King speaks out

2010-07-04 14:35

Over the last decade, there has been an alarming spate of deaths among young initiates ­undergoing the traditional rite of circumcision.

Every year, we ­react with ­desperation and ­surprise – as if we are unaware of this continuing loss of life that ­affects the young men of our province and in particular, the people of ­Pondoland.

Firstly, it is important to put an end to the speculation and ­deliberate confusion that this practice is neither the culture nor tradition of the ­Pondo people, thus seeking to justify the deaths by ­claiming this rite of passage is foreign to the ­Pondo people.

In any community and society, traditions and ­culture are ­protected and ­overseen by ­traditional leaders as custodians of that culture and ­tradition.

These traditional leaders and their families ought to guide and be exemplary in such practices.

The king of a nation is the ­supreme custodian of all ­tradition and cultural practices that ought to be followed by the people of such a ­nation.

The royal palace is home to the wealth of knowledge and history that should serve as a guide as to how traditional and customary rites and ceremonies should be ­conducted.

It is no secret that the reigning king of Amampondo, King ­Ndamase Ndamase (Ndlovuyezwe) underwent the rite himself.

King Ndamase has been very vocal in his criticism of the ­manner in which traditional leaders, parents and communities have absolved themselves of their responsibilities in how this custom ought to be practised.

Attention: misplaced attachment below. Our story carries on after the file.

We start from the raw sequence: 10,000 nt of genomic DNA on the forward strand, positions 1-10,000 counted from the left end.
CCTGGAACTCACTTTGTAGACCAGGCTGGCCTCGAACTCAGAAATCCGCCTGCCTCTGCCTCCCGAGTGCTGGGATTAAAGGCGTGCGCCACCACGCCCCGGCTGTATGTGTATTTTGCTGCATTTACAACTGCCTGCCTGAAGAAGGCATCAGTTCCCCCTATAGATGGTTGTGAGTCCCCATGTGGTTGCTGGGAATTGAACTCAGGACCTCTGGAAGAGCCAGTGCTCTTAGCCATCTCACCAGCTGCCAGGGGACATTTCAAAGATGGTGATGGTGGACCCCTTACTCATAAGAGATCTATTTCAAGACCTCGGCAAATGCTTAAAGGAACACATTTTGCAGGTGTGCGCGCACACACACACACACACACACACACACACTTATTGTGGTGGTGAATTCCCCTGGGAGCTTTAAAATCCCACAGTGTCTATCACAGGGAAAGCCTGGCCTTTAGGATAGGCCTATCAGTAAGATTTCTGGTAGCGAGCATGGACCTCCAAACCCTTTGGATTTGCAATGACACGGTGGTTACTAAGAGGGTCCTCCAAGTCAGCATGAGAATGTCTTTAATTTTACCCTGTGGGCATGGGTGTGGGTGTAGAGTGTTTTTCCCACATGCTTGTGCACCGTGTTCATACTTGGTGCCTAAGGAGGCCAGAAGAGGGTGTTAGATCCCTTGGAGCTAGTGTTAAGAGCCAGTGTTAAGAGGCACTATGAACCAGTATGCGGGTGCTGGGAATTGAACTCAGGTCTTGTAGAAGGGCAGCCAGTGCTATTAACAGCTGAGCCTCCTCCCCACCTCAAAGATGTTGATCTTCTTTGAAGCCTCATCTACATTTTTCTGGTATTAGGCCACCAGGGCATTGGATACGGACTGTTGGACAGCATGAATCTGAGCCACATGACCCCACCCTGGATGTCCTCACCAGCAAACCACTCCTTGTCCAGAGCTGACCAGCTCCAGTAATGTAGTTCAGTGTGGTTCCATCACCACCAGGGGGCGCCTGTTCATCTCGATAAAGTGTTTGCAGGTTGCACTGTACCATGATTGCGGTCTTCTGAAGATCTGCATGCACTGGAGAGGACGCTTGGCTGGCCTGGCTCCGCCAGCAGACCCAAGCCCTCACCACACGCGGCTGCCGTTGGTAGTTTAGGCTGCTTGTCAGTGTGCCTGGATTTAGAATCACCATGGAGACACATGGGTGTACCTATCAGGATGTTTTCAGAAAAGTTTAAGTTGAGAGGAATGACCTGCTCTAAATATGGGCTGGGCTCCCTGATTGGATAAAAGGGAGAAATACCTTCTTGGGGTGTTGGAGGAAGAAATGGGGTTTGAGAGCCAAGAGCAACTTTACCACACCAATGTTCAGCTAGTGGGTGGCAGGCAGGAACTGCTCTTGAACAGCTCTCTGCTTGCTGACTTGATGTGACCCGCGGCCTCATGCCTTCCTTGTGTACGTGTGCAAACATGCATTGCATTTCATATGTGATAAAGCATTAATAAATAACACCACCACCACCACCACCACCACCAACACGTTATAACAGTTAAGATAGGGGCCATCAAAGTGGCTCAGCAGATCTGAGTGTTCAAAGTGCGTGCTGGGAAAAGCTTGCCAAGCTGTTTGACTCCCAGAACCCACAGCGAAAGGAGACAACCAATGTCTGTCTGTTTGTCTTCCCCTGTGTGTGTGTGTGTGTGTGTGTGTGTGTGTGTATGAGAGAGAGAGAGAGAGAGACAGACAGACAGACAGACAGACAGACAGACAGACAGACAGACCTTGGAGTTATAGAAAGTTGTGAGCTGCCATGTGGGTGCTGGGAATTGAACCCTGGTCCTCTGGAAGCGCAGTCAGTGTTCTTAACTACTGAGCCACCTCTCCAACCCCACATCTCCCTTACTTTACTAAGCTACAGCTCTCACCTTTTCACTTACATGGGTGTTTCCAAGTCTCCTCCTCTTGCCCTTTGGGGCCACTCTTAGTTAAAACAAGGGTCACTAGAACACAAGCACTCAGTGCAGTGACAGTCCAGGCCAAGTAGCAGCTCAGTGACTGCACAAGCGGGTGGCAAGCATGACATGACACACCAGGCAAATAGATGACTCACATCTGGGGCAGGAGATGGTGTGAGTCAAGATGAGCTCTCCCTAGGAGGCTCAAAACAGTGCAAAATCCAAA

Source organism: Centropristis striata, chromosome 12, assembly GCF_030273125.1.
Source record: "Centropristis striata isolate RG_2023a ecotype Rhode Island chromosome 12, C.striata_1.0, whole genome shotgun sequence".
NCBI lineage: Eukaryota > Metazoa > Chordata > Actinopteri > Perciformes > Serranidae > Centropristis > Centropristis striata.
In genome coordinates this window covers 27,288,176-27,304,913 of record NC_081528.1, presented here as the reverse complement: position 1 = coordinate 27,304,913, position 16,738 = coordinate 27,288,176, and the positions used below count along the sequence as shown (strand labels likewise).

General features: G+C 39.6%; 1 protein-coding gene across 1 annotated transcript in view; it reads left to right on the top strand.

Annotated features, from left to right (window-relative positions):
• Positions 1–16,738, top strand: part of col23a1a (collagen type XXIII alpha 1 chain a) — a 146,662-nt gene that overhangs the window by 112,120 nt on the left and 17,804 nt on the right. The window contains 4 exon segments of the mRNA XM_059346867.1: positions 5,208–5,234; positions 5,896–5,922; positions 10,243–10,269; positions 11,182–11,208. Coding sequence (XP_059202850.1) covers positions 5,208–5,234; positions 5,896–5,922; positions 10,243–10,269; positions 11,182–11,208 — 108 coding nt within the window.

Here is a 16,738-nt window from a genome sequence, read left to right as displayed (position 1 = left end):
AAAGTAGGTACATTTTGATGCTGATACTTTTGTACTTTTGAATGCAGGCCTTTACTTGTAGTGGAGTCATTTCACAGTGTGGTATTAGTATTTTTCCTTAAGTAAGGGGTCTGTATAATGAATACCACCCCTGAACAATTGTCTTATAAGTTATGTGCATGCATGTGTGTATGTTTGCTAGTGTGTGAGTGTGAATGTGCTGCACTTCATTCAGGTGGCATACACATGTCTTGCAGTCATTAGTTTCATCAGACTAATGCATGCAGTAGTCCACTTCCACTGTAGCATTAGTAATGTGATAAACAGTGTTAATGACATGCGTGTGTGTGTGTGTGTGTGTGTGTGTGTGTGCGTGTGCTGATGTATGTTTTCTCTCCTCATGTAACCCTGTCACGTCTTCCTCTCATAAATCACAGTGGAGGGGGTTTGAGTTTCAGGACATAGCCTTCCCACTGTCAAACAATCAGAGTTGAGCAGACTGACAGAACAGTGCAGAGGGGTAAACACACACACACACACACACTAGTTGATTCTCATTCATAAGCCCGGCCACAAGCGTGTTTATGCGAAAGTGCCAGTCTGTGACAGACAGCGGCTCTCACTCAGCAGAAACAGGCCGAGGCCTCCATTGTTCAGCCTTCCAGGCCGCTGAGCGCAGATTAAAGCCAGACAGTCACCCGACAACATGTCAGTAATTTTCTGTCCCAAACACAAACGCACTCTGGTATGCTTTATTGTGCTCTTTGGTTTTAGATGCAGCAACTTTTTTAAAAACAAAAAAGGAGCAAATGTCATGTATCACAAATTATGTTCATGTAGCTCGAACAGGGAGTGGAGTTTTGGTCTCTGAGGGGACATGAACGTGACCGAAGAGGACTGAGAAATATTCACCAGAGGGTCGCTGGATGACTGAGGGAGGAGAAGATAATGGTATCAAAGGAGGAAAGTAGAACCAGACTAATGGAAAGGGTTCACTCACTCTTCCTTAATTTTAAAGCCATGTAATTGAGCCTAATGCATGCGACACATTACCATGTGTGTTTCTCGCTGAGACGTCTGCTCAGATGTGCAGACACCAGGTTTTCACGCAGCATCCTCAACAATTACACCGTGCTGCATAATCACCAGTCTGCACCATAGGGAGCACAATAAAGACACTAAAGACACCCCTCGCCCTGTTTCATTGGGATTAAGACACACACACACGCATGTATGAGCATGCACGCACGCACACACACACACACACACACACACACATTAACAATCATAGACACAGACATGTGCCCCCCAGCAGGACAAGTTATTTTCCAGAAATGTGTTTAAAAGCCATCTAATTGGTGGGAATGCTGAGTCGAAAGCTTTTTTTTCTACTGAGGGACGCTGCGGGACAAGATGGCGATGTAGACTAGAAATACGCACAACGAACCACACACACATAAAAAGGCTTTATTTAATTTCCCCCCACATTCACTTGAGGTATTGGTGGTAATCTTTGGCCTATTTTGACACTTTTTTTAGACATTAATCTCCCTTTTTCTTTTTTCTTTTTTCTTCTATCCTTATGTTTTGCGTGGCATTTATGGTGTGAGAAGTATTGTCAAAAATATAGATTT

It is neither the responsibility of the MEC of health, the health ­department nor the ­police to oversee circumcision and ­initiation schools.

Young men in circumcision schools are neither patients nor criminals but a group of boys whom responsible communities should be caring for.

However, it would be incorrect to criticise what has become ­necessary interference by these institutions, given that those who ought to be taking the ­necessary responsibility have ­either ­distanced themselves from this problem or have, to some extent, become part of it.

There is one issue that should preoccupy all of us at this stage and that is how to save the lives of the children affected and who should be responsible, and on whose terms, for the many who have died from botched ­circumcisions.

Our traditional leaders and government must now refrain from politicising circumcision and begin making the necessary decisions to get those who have the ultimate responsibility over tradition and custom to play their part.

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